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  1. In 1998, the National Assessment of Educational Progress (NAEP) tested children nationwide for reading skills. The results for reading tests for 4th graders were:
        Below the most basic level   38%
        Proficient                          31%
        Advanced                           7%

    U.S. Department of Education, National Center for Educational Statistics. The Executive Summary of the 1998 National Assessment for Educational Progress Reading Report Card for the Nation, NCES 1999-50 (Washington, D.C.: March 1999).

  2. In 1998 there were ten million children between seven and eleven years of age who performed below the most basic level of reading achievement.

    Population Estimates Program, Population Division, U.S. Census Bureau Washington, D.C. 20233

  3. It is very important to note that a substantial number of children from highly literate households and who have been read to by their parents since very early in life also have difficulties learning to read.

    Lyon, G. Reid. "Report on Learning Disabilities Research." Prepared Statement to the Committee on Education and the Workforce. U.S. House of Representatives, APA Science Advocacy (July 10, 1997).

  4. In 1998, students who reported reading more pages daily in school and for homework had higher average scale scores than students who reported reading fewer pages daily.

    U.S. Department of Education, National Center for Educational Statistics. The Executive Summary of the 1998 National Assessment for Educational Progress Reading Report Card for the Nation (Washington, D.C.: March 1999).

  5. In 1998, students who reported watching three or fewer hours of television each day had higher average reading scores than students who reported watching more television.

    U.S. Department of Education, National Center for Educational Statistics. The Executive Summary of the 1998 National Assessment for Educational Progress Reading Report Card for the Nation (Washington, D.C.: March 1999).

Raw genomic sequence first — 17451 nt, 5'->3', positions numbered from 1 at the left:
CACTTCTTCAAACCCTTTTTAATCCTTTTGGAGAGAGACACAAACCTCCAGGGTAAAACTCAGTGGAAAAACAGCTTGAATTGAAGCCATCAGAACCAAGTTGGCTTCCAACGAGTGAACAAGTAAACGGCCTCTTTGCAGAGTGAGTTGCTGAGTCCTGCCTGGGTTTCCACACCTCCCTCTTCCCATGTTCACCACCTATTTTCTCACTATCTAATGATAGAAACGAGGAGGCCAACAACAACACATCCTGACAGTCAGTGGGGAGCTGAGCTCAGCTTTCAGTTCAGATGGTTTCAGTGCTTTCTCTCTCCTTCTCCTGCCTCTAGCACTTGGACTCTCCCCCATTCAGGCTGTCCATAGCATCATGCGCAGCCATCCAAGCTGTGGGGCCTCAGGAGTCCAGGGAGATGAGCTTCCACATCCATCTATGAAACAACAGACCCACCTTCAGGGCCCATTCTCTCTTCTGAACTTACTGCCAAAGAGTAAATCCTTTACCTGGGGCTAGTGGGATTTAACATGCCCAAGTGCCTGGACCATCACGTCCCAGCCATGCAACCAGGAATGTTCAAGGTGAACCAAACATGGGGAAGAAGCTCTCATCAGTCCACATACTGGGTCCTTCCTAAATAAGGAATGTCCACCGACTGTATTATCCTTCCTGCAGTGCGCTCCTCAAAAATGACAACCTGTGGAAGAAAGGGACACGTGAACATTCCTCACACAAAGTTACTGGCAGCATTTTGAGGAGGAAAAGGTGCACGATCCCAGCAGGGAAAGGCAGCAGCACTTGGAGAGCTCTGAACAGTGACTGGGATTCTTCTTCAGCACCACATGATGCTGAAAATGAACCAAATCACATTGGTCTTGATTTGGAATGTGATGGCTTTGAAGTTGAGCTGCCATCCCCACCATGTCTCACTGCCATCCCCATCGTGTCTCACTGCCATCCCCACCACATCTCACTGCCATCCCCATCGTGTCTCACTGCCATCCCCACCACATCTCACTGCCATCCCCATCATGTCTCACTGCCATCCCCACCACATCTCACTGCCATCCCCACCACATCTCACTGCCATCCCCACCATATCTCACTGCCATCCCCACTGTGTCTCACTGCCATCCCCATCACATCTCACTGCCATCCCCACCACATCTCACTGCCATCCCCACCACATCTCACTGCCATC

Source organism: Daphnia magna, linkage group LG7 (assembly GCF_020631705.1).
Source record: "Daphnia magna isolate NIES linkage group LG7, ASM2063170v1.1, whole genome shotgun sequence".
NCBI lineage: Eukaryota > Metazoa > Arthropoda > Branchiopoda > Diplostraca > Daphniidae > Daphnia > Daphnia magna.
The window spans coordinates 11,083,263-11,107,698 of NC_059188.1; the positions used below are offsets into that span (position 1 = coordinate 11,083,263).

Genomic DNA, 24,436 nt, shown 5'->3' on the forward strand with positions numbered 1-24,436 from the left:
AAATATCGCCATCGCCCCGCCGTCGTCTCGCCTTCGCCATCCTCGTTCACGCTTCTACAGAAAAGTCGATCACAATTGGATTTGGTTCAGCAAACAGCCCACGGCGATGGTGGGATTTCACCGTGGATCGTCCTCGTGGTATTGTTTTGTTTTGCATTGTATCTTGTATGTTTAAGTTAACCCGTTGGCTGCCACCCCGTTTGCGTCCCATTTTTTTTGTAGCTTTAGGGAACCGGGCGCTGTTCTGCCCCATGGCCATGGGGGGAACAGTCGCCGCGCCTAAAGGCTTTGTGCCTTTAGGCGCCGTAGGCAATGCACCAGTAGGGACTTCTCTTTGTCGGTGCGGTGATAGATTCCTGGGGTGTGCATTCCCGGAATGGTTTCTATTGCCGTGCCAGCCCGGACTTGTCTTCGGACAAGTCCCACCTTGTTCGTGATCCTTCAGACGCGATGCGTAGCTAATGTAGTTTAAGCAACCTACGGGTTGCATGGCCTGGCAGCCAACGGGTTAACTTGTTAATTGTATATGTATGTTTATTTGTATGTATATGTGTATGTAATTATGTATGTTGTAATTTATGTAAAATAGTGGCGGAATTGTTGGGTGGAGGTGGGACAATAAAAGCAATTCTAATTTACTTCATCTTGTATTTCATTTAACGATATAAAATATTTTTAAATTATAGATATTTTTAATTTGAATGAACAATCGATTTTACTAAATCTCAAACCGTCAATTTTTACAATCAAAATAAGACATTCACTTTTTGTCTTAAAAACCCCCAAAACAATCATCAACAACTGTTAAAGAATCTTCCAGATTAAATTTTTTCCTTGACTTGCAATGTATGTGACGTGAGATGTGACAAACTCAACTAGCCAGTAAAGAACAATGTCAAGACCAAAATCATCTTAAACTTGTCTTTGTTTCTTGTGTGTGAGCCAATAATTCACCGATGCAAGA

6. National Institute of Health studies are finding that at least 95% of even the poorest readers can learn to read at grade level if they are given proper instruction in sound-letter relationships.

    Lally, Kathy and Debbie M. Price. "Learning How We Read." Palm Beach Post, West Palm Beach, Florida (January 4, 1998): plA+.

  7. Having kids read a lot is one of the crucial components of becoming a good reader. Young readers need to become practiced at recognizing letters and sounds. The only way to get good at it is to practice.

    "Reading Research Read to Go." National Educational Association Today 17 no. 4 (Jan. 1999) 6

  8. The average reader spent about 6 minutes per day reading connected text. Children with reading problems spent about one minute per day. The amount of time students spent on worksheets did not relate to gains in reading achievement. What appeared to be most relevant was time spent reading connected print.

    Stahl, Steven A., Ann Duffy-Hester, et al. "Everything You Wanted to Know About Phonics (But Were Afraid to Ask.)" Reading Research Quarterly 33, no. 3 (July-September 1998):338-356.

  9. Four year old children who were read one alphabet book per day significantly improved in their awareness of phonemes - tiny letter sounds that make up words.

    Ibid.

  10. Children who struggle in vain with reading in the first grade soon decide that they neither like nor want to read. (Juel, 1998)

    National Research Council. Preventing Reading Difficulties in Young Children. Catherine Snow, Susan Burns, Peg Griffin, eds. (Washington, D.C.: National Academy Press, 1998).



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